Palestinian poet Dareen Tatour was arrested in a nightly police raid on her home in Reineh on October 11, 2015. She spent 3 months in different Israeli prisons and the rest of the year in house detention under strict limitations. She is being tried in the Israeli court in Nazareth for “incitement to violence”, based on a poem she published on Youtube and Facebook. Her case provoked wide protest from the literary community, by Palestinians and Israeli writers and even more on the international level. Many famous and prize winning poets, writers and intellectuals, and the international writers’ organization “Pen”, called for her release and for the dropping of charges against her.
Tatour’s lawyer, Abed Fahoum from Nazareth, was lately joined by lawyers Gaby Lasky and Nery Ramati from Tel Aviv. They filed a request to reconsider the decision to hold Tatour under house detention until the end of the trial. The request relies mainly on the long time that already passed and on the expected long time until the trial will finish. It also states that the prosecution, which finished resting its case on September 6, failed to bring substantial evidence.
After some legal struggle just to get the hearing going, it was set for Monday, October 31, 2016. I was reporting from the court on Tweeter (hashtag #DareenTatour) and Facebook (on the “Free Dareen Tatour” page) and here is the full report…
The case was not assigned to any specific judge and as we came in the morning it seems that judges do not want to handle it. The file was passed from one judge to the other like a hot potato.
In the end we started one and a half hour late with Judge Lili Jung-Goffer that only received the file a short time before. She is a senior judge in the magistrate court, and by her age she probably doesn’t wait for promotion, so she can be more independent. But she spent much of her career working for the prosecution in Nazareth and it seems from her behavior that she still feels like doing it – she hardly let lawyer Lasky utter one full sentence throughout the hearing.
As we went in she looked at Tatour and seemed to know her. She asked whether Tatour is this woman from the knifing incident that didn’t materialize… Lasky answered: No, she wrote a poem. It didn’t seem to make much of a difference.
The judge tried hard to press for a compromise that will let Tatour to go out for 2 hours each day – instead of the 3 days a week currently – but still accompanied by a “supervisor”. She even raised the idea that Tatour may get 4 hours for 3 days a week, saying that being closed in the house for such a long period is really suffocating.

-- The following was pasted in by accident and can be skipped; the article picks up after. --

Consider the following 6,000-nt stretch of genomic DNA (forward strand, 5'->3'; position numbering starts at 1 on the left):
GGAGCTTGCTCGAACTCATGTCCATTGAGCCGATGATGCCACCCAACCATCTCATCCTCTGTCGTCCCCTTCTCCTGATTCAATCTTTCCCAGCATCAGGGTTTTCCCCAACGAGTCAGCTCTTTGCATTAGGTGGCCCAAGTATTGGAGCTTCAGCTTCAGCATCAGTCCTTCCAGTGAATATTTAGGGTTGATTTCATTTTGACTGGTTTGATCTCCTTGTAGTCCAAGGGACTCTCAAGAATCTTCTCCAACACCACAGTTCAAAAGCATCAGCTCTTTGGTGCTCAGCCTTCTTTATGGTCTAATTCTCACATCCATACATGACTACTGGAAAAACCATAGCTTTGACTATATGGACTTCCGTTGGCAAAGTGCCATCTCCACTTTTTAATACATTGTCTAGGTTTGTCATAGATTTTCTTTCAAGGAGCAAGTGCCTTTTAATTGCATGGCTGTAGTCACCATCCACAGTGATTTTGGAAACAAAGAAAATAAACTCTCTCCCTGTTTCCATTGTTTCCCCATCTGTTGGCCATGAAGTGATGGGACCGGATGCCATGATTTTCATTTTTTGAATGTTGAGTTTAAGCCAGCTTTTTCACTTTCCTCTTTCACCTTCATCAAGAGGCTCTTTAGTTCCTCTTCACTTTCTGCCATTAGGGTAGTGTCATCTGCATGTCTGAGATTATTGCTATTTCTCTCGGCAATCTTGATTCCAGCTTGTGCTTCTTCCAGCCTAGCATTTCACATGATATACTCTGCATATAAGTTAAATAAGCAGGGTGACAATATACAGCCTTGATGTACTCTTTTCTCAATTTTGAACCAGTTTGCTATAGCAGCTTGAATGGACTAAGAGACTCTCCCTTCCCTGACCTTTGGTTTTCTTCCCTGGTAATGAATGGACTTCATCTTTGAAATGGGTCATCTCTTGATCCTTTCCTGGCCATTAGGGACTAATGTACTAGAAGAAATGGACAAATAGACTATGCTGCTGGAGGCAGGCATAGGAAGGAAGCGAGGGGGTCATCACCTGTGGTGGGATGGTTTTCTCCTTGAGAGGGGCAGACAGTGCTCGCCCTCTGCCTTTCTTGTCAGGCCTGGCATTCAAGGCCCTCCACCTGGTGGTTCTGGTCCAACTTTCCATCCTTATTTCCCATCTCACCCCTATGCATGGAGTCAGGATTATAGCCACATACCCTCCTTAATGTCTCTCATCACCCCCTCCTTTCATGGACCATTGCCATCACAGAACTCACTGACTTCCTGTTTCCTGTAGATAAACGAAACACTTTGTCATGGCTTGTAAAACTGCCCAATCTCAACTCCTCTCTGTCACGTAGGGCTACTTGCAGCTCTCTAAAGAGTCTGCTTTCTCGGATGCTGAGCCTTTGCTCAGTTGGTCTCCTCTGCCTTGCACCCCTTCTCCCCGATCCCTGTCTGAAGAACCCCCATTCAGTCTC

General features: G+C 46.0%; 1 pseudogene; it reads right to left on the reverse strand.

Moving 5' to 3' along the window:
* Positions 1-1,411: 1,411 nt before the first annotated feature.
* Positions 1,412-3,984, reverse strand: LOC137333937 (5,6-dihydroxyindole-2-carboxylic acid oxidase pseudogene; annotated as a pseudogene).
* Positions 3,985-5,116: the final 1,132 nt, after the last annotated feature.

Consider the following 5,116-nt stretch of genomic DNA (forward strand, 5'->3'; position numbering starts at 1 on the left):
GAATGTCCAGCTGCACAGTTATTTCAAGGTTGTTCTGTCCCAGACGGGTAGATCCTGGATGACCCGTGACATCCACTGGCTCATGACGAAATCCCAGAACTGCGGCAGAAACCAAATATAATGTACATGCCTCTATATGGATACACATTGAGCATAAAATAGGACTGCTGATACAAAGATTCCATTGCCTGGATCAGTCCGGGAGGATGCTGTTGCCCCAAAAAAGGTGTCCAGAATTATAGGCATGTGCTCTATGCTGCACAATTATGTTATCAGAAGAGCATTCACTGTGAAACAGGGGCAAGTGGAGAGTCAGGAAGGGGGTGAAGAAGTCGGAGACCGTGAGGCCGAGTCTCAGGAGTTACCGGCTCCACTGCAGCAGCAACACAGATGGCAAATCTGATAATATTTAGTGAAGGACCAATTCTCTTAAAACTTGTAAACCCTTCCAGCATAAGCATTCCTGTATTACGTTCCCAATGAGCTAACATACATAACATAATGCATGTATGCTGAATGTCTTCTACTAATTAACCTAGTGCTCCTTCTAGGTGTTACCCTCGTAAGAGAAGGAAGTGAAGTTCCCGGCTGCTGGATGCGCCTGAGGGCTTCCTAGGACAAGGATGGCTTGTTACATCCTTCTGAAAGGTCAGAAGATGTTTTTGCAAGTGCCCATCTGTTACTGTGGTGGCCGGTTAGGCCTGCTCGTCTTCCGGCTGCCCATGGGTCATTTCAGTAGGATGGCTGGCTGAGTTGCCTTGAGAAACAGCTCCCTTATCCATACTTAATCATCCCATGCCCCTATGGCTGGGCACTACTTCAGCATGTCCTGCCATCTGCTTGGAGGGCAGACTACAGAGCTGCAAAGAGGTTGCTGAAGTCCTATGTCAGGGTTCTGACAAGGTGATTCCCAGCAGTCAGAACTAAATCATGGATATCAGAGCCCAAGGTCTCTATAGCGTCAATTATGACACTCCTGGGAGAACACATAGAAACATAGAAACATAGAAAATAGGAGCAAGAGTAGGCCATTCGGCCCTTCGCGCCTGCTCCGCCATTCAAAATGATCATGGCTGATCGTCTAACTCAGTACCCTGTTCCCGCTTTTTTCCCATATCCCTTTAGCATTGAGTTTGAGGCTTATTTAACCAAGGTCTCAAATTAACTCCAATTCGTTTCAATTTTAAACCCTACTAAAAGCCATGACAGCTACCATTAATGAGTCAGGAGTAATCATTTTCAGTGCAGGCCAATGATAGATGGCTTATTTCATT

Basically Tatour was not interested in such a compromise as she wants to go back to work and study. Besides, there is no much fresh air to take for a 34 years old woman when you must always drag one of your parents or brothers with you for every step you go.
The defense presented some decisions from the military court in Ofer, which decided to release Palestinians detainees while on trial for incitement. On the other hand lawyer Hardak for the prosecution said she have plenty of cases of Palestinians that are held in detention, many of them in prison and not house detention, while on trial for charges similar to Tatour’s.
When Lasky tried to say that the security situation in Israel today is less tense than it was when Tatour was first arrested on October 2015, the judge interrupted her again in the middle of the sentence. When we discussed the trial later some of the people that were present in the court were ready to swear that they heard the lawyer for the prosecution saying that we can gladly say that the security situation is not any better. Checking in the protocol we found that she was cited as saying that we can’t gladly say that the situation improved…
We almost lost any hope before the judge came with the proposal to ask for a new report from a probation officer. She said she knows any decision in this case will be appealed, and the district court will ask for a report anyway, so better to have it now. Lasky agreed. Hardak, in a show of obstinacy that is not usual in the courts but typical to the prosecution’s behavior in this case, objected even to having an expert opinion.
The next hearing was set to Monday, November 14, 10 am, on the hope that the report from the probation officer will be ready. It left us some slim hope that Tatour will be freed before the next hearing of the main trial and will be able to wage the struggle to prove her innocence without the constant pressure of a prolonged detention.
Meanwhile we learned that in the next hearing of the main trial, in November 17, the court will hear again the defense request to oblige the prosecution to release information concerning the claim of discriminative enforcement. At this hearing, also, poet Dareen Tatour should stand before the court and testify for the first time, more than 13 months after her detention, to explain that her poem is a legitimate protest against the crimes of the occupation.